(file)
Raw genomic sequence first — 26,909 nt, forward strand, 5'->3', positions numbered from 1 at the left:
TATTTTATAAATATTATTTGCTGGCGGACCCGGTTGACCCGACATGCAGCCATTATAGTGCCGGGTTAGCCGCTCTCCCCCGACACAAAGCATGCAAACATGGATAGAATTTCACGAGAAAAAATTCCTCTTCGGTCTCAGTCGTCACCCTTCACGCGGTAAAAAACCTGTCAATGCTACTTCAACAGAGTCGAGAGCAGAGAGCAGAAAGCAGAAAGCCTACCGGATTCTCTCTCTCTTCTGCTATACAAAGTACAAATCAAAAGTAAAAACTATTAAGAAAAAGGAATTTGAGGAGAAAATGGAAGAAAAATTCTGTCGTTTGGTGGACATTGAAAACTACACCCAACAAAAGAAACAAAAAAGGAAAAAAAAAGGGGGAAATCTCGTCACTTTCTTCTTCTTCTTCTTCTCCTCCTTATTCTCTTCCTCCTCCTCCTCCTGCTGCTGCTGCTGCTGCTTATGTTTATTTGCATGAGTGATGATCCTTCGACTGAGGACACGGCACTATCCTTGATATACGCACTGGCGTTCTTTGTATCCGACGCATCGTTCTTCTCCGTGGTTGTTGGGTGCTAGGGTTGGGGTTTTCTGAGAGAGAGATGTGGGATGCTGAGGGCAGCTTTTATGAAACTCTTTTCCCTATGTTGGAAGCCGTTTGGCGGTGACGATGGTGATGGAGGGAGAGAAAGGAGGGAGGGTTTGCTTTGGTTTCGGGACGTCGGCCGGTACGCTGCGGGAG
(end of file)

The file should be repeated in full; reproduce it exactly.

Raw genomic sequence first — 26,909 nt, forward strand, 5'->3', positions numbered from 1 at the left:
TATTTTATAAATATTATTTGCTGGCGGACCCGGTTGACCCGACATGCAGCCATTATAGTGCCGGGTTAGCCGCTCTCCCCCGACACAAAGCATGCAAACATGGATAGAATTTCACGAGAAAAAATTCCTCTTCGGTCTCAGTCGTCACCCTTCACGCGGTAAAAAACCTGTCAATGCTACTTCAACAGAGTCGAGAGCAGAGAGCAGAAAGCAGAAAGCCTACCGGATTCTCTCTCTCTTCTGCTATACAAAGTACAAATCAAAAGTAAAAACTATTAAGAAAAAGGAATTTGAGGAGAAAATGGAAGAAAAATTCTGTCGTTTGGTGGACATTGAAAACTACACCCAACAAAAGAAACAAAAAAGGAAAAAAAAAGGGGGAAATCTCGTCACTTTCTTCTTCTTCTTCTTCTCCTCCTTATTCTCTTCCTCCTCCTCCTCCTGCTGCTGCTGCTGCTGCTTATGTTTATTTGCATGAGTGATGATCCTTCGACTGAGGACACGGCACTATCCTTGATATACGCACTGGCGTTCTTTGTATCCGACGCATCGTTCTTCTCCGTGGTTGTTGGGTGCTAGGGTTGGGGTTTTCTGAGAGAGAGATGTGGGATGCTGAGGGCAGCTTTTATGAAACTCTTTTCCCTATGTTGGAAGCCGTTTGGCGGTGACGATGGTGATGGAGGGAGAGAAAGGAGGGAGGGTTTGCTTTGGTTTCGGGACGTCGGCCGGTACGCTGCGGGAG